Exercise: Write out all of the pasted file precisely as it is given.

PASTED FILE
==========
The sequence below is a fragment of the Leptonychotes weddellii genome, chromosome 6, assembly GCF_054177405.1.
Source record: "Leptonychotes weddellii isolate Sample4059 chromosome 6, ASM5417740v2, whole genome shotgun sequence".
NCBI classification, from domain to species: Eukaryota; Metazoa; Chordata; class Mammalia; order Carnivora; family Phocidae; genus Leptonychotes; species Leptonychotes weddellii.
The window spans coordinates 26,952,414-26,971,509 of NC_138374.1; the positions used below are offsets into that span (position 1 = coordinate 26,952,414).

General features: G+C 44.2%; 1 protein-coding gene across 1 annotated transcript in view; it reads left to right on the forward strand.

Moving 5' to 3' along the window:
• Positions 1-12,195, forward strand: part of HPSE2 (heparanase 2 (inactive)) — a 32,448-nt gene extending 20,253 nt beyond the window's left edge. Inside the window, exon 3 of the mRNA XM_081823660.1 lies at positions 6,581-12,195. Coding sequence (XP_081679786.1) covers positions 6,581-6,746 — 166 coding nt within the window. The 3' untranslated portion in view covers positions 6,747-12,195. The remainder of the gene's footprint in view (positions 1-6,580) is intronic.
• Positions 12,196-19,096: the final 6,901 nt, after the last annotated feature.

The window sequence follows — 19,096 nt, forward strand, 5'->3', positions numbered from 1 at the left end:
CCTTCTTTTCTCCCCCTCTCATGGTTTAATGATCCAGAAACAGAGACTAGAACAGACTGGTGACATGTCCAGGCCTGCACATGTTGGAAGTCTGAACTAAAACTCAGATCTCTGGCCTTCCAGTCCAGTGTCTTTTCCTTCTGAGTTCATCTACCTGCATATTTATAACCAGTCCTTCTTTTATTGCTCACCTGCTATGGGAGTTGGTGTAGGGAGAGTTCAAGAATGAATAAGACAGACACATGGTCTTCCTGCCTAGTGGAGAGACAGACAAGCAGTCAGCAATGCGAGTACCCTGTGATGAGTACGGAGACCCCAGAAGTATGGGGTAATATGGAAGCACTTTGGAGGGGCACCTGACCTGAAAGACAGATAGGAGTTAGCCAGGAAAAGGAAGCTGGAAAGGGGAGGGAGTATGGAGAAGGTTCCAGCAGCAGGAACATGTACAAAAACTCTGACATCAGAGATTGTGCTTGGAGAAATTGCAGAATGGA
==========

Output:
The sequence below is a fragment of the Leptonychotes weddellii genome, chromosome 6, assembly GCF_054177405.1.
Source record: "Leptonychotes weddellii isolate Sample4059 chromosome 6, ASM5417740v2, whole genome shotgun sequence".
NCBI classification, from domain to species: Eukaryota; Metazoa; Chordata; class Mammalia; order Carnivora; family Phocidae; genus Leptonychotes; species Leptonychotes weddellii.
The window spans coordinates 26,952,414-26,971,509 of NC_138374.1; the positions used below are offsets into that span (position 1 = coordinate 26,952,414).

General features: G+C 44.2%; 1 protein-coding gene across 1 annotated transcript in view; it reads left to right on the forward strand.

Moving 5' to 3' along the window:
• Positions 1-12,195, forward strand: part of HPSE2 (heparanase 2 (inactive)) — a 32,448-nt gene extending 20,253 nt beyond the window's left edge. Inside the window, exon 3 of the mRNA XM_081823660.1 lies at positions 6,581-12,195. Coding sequence (XP_081679786.1) covers positions 6,581-6,746 — 166 coding nt within the window. The 3' untranslated portion in view covers positions 6,747-12,195. The remainder of the gene's footprint in view (positions 1-6,580) is intronic.
• Positions 12,196-19,096: the final 6,901 nt, after the last annotated feature.

The window sequence follows — 19,096 nt, forward strand, 5'->3', positions numbered from 1 at the left end:
CCTTCTTTTCTCCCCCTCTCATGGTTTAATGATCCAGAAACAGAGACTAGAACAGACTGGTGACATGTCCAGGCCTGCACATGTTGGAAGTCTGAACTAAAACTCAGATCTCTGGCCTTCCAGTCCAGTGTCTTTTCCTTCTGAGTTCATCTACCTGCATATTTATAACCAGTCCTTCTTTTATTGCTCACCTGCTATGGGAGTTGGTGTAGGGAGAGTTCAAGAATGAATAAGACAGACACATGGTCTTCCTGCCTAGTGGAGAGACAGACAAGCAGTCAGCAATGCGAGTACCCTGTGATGAGTACGGAGACCCCAGAAGTATGGGGTAATATGGAAGCACTTTGGAGGGGCACCTGACCTGAAAGACAGATAGGAGTTAGCCAGGAAAAGGAAGCTGGAAAGGGGAGGGAGTATGGAGAAGGTTCCAGCAGCAGGAACATGTACAAAAACTCTGACATCAGAGATTGTGCTTGGAGAAATTGCAGAATGGA